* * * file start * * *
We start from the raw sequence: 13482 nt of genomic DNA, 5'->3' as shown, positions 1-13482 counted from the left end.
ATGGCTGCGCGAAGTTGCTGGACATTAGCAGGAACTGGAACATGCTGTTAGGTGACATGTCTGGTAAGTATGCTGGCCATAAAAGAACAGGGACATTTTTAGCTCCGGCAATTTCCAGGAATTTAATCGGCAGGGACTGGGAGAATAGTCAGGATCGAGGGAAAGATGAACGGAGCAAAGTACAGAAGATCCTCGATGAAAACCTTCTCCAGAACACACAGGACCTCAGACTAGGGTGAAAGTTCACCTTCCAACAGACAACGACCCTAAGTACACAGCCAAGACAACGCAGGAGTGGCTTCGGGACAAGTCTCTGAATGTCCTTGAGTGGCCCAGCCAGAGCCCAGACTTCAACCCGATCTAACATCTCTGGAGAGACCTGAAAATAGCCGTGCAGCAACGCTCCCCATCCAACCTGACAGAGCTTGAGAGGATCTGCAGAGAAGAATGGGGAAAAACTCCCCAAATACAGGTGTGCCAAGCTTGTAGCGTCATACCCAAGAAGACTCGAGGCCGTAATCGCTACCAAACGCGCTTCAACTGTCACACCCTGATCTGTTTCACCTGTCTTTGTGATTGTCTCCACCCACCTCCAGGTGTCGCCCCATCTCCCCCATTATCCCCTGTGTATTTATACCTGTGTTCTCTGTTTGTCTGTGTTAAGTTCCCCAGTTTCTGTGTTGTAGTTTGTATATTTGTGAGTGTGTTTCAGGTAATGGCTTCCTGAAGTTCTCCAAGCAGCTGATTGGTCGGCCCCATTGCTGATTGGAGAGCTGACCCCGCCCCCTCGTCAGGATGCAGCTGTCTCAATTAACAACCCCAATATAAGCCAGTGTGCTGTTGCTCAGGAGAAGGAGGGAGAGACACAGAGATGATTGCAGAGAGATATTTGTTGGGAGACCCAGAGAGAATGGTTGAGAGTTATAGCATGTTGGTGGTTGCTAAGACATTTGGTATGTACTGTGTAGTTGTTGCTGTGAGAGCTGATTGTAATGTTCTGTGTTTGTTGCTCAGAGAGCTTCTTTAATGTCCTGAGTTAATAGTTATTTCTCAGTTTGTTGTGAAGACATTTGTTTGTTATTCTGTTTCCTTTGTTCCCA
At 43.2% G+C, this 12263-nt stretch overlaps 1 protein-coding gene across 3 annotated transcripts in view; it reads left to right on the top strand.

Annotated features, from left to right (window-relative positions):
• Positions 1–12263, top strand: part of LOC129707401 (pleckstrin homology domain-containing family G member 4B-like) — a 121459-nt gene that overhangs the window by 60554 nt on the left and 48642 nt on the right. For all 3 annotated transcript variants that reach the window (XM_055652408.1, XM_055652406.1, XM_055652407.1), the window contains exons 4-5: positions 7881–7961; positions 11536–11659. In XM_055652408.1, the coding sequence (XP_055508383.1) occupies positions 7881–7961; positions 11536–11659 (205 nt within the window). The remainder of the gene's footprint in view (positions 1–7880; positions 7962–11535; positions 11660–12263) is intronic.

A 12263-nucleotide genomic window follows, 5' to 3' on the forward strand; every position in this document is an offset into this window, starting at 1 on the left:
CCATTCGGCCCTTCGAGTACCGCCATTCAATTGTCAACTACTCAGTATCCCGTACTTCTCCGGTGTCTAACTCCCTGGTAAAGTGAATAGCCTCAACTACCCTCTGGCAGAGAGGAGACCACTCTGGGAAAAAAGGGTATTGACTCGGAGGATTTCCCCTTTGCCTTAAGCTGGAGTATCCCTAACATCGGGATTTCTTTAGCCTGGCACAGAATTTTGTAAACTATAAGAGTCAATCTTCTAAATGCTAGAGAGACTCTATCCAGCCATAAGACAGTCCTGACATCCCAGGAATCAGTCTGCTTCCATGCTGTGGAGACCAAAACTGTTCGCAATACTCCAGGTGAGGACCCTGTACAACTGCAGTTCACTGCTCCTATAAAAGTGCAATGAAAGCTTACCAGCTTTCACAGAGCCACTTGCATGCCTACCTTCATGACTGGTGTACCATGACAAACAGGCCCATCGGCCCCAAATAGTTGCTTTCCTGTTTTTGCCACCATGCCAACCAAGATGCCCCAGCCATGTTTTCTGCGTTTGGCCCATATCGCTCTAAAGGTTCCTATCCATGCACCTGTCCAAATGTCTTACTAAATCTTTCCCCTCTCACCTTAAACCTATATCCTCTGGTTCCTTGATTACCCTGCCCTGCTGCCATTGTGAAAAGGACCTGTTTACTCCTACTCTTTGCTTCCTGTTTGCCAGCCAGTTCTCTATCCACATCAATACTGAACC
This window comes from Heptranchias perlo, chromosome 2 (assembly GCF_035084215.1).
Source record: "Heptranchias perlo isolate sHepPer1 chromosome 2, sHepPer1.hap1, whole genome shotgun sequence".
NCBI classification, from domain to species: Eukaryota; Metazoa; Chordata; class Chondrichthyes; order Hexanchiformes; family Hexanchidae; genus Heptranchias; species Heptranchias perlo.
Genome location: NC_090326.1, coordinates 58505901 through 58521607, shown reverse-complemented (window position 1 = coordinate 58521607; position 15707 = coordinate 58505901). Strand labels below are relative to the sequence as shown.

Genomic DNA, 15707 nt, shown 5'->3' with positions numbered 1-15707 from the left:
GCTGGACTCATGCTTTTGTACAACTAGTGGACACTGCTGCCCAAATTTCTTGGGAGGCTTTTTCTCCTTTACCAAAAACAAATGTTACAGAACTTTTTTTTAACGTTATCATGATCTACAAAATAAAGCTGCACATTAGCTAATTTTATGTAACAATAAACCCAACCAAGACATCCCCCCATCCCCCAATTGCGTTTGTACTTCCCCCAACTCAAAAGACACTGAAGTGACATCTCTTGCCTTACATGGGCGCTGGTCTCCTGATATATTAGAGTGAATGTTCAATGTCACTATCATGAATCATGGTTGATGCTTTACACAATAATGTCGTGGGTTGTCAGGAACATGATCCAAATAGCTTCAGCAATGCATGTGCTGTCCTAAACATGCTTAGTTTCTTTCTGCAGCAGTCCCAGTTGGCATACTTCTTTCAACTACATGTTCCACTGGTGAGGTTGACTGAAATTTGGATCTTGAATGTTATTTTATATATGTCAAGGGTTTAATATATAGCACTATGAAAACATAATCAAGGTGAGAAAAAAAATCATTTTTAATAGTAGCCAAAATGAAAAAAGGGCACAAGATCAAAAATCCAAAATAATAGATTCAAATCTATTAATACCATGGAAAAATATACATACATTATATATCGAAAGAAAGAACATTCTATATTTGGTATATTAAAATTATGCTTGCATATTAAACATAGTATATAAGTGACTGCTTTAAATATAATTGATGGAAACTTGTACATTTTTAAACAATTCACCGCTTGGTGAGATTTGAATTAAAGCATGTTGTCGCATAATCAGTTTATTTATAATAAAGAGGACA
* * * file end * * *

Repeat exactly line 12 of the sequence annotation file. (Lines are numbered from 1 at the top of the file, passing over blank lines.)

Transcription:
Genomic DNA, 15707 nt, shown 5'->3' with positions numbered 1-15707 from the left: